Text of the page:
The US Federal Trade Commission (FTC) and the Department of Justice (DOJ) issued on 13 January 2017 new, updated, antitrust guidelines for the licensing of IP. The Guidelines represent the antitrust enforcement policy of the U.S. Department of Justice and the Federal Trade with respect to the licensing of intellectual property protected by patent, copyright, and trade secret law, and of know-how. However, they do not cover trademarks licensing. The Guidelines, which replace the previous, April 1995 version, are aimed at assisting businesses in foreseeing whether a particular practice may be challenged as anticompetitive. However, the FTC and DOJ will evaluate each case in light of its own facts.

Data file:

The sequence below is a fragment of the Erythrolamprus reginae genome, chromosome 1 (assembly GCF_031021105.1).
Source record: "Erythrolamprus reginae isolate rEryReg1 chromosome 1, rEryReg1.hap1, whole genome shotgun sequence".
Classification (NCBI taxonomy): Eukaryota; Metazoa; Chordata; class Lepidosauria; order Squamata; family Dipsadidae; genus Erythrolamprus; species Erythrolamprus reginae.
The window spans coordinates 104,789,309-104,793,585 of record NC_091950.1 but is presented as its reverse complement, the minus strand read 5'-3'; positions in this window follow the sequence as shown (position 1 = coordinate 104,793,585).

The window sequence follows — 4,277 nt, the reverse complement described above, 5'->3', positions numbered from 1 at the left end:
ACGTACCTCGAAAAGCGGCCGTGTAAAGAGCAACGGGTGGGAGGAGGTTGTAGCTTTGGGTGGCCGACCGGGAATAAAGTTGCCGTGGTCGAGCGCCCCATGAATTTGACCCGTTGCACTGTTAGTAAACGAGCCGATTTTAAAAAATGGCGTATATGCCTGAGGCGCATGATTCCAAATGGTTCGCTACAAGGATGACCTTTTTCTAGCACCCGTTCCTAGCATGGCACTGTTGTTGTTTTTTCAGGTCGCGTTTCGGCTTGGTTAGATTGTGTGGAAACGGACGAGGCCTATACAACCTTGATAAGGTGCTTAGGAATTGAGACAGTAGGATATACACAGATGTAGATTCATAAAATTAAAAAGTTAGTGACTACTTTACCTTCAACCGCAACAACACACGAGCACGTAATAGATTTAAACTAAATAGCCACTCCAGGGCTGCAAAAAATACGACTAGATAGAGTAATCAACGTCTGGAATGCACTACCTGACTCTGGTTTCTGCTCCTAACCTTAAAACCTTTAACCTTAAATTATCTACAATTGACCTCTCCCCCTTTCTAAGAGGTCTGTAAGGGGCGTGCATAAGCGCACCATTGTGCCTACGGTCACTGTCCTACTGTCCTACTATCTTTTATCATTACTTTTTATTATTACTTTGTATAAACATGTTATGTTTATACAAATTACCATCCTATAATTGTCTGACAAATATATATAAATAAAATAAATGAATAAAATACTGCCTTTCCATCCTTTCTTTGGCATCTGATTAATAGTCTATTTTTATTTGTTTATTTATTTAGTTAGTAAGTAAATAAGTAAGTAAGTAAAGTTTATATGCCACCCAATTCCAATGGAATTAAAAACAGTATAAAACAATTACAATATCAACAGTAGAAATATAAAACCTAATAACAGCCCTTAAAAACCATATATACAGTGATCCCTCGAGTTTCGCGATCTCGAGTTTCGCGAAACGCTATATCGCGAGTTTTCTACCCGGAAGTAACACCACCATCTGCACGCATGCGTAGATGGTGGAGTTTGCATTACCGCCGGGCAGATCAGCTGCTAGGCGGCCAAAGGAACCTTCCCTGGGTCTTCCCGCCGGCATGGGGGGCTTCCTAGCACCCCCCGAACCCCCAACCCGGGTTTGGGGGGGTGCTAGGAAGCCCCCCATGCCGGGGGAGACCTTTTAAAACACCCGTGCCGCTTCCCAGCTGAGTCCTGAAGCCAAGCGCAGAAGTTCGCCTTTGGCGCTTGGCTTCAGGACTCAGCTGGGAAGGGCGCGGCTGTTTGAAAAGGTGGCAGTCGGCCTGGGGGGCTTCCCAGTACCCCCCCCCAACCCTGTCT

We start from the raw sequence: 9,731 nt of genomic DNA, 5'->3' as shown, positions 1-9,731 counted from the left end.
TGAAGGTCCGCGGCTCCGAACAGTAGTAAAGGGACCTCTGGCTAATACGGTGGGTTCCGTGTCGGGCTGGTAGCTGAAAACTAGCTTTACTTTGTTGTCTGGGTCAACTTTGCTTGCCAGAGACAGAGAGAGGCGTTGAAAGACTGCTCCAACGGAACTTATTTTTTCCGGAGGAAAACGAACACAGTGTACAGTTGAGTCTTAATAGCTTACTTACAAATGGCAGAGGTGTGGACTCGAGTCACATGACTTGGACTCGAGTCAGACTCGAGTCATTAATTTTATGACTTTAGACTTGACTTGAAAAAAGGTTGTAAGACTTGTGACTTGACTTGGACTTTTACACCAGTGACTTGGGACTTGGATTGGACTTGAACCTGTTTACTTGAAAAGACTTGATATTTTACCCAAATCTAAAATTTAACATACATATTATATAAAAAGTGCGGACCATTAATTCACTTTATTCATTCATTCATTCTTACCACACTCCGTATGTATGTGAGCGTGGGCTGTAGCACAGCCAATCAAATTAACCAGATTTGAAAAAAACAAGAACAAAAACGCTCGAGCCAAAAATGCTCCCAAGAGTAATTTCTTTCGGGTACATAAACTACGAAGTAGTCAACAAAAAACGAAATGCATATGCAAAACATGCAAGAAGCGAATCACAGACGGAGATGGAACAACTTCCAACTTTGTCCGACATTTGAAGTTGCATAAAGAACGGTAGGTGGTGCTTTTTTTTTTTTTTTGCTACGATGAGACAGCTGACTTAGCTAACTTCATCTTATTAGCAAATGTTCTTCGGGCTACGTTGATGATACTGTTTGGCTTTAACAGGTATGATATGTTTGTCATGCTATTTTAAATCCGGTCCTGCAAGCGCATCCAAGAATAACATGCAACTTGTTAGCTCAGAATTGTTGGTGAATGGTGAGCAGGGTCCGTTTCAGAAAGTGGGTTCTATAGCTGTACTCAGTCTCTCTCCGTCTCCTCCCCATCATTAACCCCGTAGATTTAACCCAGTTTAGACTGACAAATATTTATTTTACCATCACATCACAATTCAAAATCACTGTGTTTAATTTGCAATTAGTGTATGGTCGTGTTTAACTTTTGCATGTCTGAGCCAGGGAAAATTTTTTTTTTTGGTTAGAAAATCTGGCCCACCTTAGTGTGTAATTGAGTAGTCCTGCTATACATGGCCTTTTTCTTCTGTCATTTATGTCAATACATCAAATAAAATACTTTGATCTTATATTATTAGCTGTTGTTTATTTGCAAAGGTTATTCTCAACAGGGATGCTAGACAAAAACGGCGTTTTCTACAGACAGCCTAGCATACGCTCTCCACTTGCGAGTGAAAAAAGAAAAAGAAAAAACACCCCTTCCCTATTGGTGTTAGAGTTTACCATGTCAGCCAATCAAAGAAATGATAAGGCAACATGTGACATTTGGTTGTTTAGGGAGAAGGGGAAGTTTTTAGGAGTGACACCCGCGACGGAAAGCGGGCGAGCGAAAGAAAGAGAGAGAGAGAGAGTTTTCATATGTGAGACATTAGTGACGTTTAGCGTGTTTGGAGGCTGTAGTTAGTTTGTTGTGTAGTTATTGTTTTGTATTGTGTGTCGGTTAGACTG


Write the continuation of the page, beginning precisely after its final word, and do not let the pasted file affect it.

The basic – unchanged – principles of antitrust assessment of IP licensing are the following:
(1) the competent agencies apply the same analysis to conduct involving intellectual property as to conduct involving other forms of property, taking into account the specific characteristics of a particular property right;
(2) they do not presume that IP creates market power in the antitrust context, as there will often be sufficient actual or potential close substitutes for the relevant product, process, or work to prevent the exercise of market power; and
(3) the FTC and DOJ recognize that IP licensing is generally procompetitive.
The full text, a very interesting read, can be found here.